Farewill: Fix your will with lovely notes & Spotify songs
I’m sorry, it’s not good news.
Someone you love is going to die.
And when they do, according to Dan Garrett, things can get really expensive, really fast.
“Private equity firms are buying up funeral directors and local solicitors, the price of a funeral is skyrocketing and 100,000 people go into debt every year to pay for a funeral that’s more expensive than it needs to be,” the CEO of Farewill tells me breathlessly.
“97% of people don’t have an up-to-date will and the cost of dying without one is an average of nearly £10,000.”
27-year-old Garrett believes he can fix all these pains, just by sorting out your will.
The problem with dying
Now you might think, a will? What’s the point in a will, I’m not exactly a millionaire!
But actually, Garrett explains, everyone should have a will.
The average cost of dying without a will is a whopping £9,700. That’s because of so-called “lost assets” — when your family members can’t track down a rogue bank account or investment you never told them about.
Families are also being forced into “death poverty” as they splash out an average of £5,500 on extravagant burials.
Without a will they’ll never know you would be totally fine with a far cheaper cremation.
That’s why Garrett’s company Farewill is determined to make making a will cheap, quick and easy.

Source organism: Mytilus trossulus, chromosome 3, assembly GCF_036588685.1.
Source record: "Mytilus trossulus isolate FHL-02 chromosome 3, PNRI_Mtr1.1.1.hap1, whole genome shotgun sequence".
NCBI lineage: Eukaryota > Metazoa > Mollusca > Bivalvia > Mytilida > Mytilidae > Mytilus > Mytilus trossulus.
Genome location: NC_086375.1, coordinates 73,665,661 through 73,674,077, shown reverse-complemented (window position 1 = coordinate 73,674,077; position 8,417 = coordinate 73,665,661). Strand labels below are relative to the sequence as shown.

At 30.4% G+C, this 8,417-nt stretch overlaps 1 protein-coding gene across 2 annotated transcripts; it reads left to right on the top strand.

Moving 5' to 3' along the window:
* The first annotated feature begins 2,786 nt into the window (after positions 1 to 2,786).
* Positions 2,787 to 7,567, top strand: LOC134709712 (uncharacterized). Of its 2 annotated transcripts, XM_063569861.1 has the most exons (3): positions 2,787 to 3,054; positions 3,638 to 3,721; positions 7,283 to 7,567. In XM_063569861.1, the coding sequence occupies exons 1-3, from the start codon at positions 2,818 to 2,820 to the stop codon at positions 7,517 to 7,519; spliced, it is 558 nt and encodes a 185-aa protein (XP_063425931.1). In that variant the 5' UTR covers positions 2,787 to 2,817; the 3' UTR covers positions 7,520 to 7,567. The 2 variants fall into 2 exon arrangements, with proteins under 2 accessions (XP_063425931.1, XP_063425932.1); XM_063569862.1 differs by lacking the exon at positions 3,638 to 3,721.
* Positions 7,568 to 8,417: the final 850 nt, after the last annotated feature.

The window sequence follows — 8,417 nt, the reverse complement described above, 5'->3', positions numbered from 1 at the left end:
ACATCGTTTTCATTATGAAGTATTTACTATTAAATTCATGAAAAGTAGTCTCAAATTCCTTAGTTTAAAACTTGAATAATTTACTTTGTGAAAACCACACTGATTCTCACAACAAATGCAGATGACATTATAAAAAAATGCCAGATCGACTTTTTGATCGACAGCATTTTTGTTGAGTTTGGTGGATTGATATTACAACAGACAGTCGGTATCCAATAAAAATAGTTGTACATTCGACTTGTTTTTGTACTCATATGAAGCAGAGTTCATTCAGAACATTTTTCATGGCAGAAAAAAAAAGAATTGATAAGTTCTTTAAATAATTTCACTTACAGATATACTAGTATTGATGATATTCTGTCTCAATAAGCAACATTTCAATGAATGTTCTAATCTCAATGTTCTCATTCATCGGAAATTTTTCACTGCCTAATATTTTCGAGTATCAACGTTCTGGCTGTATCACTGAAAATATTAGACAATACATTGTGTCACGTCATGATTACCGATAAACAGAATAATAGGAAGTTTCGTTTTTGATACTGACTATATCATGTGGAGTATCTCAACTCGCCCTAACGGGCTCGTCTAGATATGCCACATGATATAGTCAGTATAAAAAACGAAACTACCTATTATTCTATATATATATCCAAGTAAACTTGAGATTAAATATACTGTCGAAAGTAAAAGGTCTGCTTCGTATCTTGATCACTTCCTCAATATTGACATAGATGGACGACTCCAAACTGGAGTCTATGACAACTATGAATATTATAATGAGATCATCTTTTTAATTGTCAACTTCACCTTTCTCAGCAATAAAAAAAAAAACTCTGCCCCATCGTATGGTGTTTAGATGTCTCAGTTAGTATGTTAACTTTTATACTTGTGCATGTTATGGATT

Wills for everyone
Here’s how wills work today.
You visit a solicitor, they’ll interview you, and between four and eight weeks later after a few amendments you’ll get a will and a bill of anywhere between £150 and £1,500 for the most complicated wills.
And if you ever want to change your will, you’ve got to go through the whole process again.
Basically, in the words of Garrett, “a ton of money, and a ton of time”.
Message in a bottle
Farewill on the other hand is £50, takes an average of 12 minutes to do online, and costs £5/year to make an unlimited number of amendments (crucial so people can keep their wills up to date without paying an arm and a leg).
And your will, Garrett believes, can become much more than just a boring legal document.
Farewill lets you to leave messages for your loved ones, appoint guardians for your pets, donate to charities — and even create a Spotify playlist for your funeral.
It’s not just individuals who have been jumping at the opportunity, businesses from Goldman Sachs to Deliveroo have been signing up to offer Farewill as a perk for their staff.
“It’s all about helping people to think and talk about [death] more, to overcome this inertia and apprehension around engaging with death,” says Garrett.
“We don’t want to prescribe the emotional reaction, we’re not labouring the point, but we do want people to feel.”
Already 80% of Farewill’s users are writing heartfelt messages to their loved ones, and Garrett hopes this will only grow.
“Although we’re building a business with death at its core, it’s really about life and what’s important to you. If we can get people to think like that, then I think we really win.”
Get £15 off Farewill with The Memo’s code: fw-share-562040.
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